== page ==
Knights of the Old Republic
There was a time when everyone thought that Knights of the Old Republic would be the next saga for Star Wars. This is one case where Lucasfilm doesn’t need to follow the series too directly. It’s also the one of these series that I would love to see as a film rather than a series. The opening story of a Padawan on the run from corrupted Jedi is a good story.
It could also open the way for a sequel that could draw from the video game story of Darth Revan. If Revan doesn’t show up in a KOTOR film, fans might revolt. There might be a great deal of push to incorporate the video games, especially the first one. I think that meshing the comic series with the video game would be an ideal solution. It would also keep audiences on their toes.
Since Disney bought Lucasfilm, Knights of the Old Republic ceased being canon. This is an opportunity to make it canon, taking parts of the story that work best for film. It also allows Lucasfilm to ignore those elements that don’t work for a narrative that isn’t interactive. The story could also preserve the mystery of Darth Revan’s identity.
Of course, the hardest part of the Knights of the Old Republic is that it’s set 1000 years in the past. It also has a level of technology on par with the Star Wars universe we’ve come to know. The timeline could be malleable, but we begin to have it cross over with the timeline of Yoda. The goal of a proposed series of films set in this time would be to help explain this lack of advancement. It’s doable, but there are pitfalls to be taken.
This is a ripe era for stories that feel similar but can reveal differences to what the audience is expecting. This can keep the audience guessing about the direction of the story. It is a bit of a gamble, though and requires excellent writing and direction. It also requires attention to keeping details from being too close to the familiar stories. Of course, Kathleen Kennedy may want to go in what appears to be a more familiar direction.
We can always move the ball forward even more following The Rise Of Skywalker. I would shy away from the Yuzahn Vong invasion during the time between , just because the Sequel trilogy doesn’t mesh with such a concept. The thing that’s good to draw from here is the rise of a new Sith Order. Another strong concept is the Grey Jedi, serving a new galactic empire as Imperial Knights. The more traditional Jedi are portrayed as warrior monks and the product of an older age.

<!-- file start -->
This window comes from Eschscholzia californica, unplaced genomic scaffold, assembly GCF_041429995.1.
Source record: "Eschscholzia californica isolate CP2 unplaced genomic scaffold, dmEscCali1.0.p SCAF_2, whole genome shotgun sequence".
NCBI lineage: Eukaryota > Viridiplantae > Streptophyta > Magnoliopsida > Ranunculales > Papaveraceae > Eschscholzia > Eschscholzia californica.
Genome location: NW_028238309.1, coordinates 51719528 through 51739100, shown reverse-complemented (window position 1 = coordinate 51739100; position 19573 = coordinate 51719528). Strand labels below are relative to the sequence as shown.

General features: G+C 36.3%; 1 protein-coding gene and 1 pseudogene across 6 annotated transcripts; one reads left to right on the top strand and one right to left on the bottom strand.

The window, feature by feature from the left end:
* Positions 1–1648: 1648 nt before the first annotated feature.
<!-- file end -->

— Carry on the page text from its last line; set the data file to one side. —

Of course, Lucasfilm might want to keep the Skywalker legacy as minimal as possible. Of course, they may not. Some may say that it isn’t Star Wars without a Skywalker. One advantage to the use of Cade Skywalker is that he wants no part of his legacy as the story opens. This gives a different direction to take the use of the Jedi. It also shows the traditional Jedi falling to the new Sith Order.
This eventually gives us the chance for a great battle between the Imperial Knights and the Sith. We’ve not seen such combat since Attack Of The Clones. We could also see drama between surviving Jedi counselling the Imperial Knights. It also gives a chance to change the focus from the Skywalker family to someone else, perhaps an Imperial Knight torn between her peers and a history that feels more like where he or she belongs.
I think the smart money is on a direction somewhat like this. The time seems right in the story for a larger organization of Force users. It doesn’t have to be identical to the old Jedi Order. A new Sith Order can learn from the mistakes of the Empire and use numbers to overwhelm the Imperial Knights. It could also see a focus within this larger scope on a small group of heroes. If Kathleen Kennedy and Lucasfilm want to move on from the legacy of Skywalker, it has plenty of opportunity to do so.
There you go…
There’s four stories that could be the basis of a new series of stories set a long time ago in a galaxy, far, far away. Kathleen Kennedy doesn’t have to use them. There’s also plenty of novels and video games to use for source material. There’s also the issue that Kathleen Kennedy has her contract expiring in 2021.